Wednesday, 10 January 2018
Exhibit Hall 3 (ACC) (Austin, Texas)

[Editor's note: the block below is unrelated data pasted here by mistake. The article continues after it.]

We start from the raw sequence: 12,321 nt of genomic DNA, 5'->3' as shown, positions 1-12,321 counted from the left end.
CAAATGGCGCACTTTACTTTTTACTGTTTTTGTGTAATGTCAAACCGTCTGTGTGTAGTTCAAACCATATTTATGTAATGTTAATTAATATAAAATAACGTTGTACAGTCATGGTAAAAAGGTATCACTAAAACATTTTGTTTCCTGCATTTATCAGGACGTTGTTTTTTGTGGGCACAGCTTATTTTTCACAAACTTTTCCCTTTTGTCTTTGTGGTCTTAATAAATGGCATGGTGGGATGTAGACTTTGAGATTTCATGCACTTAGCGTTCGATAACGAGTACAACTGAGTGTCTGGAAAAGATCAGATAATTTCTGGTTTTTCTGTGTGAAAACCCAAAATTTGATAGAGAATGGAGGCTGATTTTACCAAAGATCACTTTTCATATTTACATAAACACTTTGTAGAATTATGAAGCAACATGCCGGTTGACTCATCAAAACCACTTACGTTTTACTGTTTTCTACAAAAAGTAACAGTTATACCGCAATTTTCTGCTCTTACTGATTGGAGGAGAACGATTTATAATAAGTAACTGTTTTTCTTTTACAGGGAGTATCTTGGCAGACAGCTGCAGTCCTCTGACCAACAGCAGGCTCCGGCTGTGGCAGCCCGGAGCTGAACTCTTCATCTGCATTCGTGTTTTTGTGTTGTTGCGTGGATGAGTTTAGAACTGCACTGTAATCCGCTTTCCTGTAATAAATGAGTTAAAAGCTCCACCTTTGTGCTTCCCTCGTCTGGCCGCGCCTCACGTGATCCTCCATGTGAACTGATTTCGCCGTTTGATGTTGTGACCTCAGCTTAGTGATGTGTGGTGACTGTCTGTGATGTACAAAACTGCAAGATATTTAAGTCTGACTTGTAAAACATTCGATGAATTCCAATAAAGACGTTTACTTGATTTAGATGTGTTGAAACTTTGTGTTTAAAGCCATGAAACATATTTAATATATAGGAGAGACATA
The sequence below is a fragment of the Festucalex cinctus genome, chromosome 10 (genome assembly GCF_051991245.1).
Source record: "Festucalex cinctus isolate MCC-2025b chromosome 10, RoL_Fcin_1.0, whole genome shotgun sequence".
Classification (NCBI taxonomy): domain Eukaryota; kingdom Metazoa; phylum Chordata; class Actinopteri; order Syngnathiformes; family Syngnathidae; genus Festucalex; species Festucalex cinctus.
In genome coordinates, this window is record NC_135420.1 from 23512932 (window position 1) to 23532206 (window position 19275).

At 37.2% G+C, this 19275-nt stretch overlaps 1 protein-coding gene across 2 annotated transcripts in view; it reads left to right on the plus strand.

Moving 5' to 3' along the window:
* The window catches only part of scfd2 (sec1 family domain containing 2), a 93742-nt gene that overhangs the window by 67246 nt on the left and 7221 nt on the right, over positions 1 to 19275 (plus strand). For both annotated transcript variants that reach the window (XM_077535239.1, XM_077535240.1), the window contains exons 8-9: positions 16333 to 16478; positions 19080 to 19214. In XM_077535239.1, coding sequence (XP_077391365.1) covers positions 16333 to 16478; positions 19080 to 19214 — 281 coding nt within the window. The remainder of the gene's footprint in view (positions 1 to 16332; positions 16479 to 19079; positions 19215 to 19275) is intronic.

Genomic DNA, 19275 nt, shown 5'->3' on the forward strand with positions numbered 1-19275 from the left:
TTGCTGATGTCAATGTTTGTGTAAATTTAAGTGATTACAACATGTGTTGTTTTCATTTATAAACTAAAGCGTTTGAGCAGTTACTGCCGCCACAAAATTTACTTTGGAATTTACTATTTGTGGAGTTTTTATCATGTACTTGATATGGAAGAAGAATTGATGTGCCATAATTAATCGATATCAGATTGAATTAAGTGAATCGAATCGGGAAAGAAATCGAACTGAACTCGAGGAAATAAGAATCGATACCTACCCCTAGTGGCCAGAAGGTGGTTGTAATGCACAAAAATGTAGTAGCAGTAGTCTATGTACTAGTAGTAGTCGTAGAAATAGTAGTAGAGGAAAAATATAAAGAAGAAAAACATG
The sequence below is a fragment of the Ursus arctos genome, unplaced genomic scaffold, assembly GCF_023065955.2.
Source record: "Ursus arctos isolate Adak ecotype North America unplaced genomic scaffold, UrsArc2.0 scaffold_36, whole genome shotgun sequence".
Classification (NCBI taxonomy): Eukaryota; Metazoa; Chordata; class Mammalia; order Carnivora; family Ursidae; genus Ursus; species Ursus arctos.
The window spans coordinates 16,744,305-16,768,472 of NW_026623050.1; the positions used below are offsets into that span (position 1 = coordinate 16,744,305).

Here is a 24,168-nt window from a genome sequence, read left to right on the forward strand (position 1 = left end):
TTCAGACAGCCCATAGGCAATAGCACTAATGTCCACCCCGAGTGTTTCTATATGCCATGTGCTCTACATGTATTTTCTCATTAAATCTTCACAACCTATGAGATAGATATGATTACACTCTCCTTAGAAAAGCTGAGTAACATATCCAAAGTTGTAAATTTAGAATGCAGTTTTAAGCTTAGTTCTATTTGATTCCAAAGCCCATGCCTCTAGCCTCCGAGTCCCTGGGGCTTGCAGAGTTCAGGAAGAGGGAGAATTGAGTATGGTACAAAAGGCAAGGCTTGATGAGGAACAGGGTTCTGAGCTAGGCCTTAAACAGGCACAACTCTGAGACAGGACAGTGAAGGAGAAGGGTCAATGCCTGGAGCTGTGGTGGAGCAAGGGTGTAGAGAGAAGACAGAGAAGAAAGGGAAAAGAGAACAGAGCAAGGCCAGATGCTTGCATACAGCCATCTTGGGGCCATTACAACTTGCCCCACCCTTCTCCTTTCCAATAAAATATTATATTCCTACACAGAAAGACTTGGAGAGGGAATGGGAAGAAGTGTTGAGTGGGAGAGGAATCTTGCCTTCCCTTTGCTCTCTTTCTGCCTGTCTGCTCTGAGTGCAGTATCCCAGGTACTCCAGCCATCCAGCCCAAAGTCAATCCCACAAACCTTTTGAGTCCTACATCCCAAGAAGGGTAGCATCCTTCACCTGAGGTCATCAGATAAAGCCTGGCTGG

N2O5 is potentially an important reservoir of NOx (NOx = NO + NO2) in the remote atmosphere. However, to date most measurements of N2O5 have been performed in polluted atmospheres at lower altitudes. During the ATom-2 deployment a thermal decomposition-chemical ionization mass spectrometer (TD-CIMS) using iodide as a reagent ion was deployed to measure PAN. This also gave the opportunity to measure the sum of NO3 and N2O5, which during the day is expected to be dominated by N2O5. Preliminary analysis and calibrations indicate that N2O5 was less than 20 pptv for almost all flight conditions. However, an interference to this measurement at high ozone levels was observed in stratospheric air. This degraded the detection limit of this method at high altitude. Here we will present the observed distributions of N2O5 and compare them to those predicted by a global model. We will also present our analysis of the mechanism for the ozone interference to the iodide CIMS detection of N2O5 and other species.
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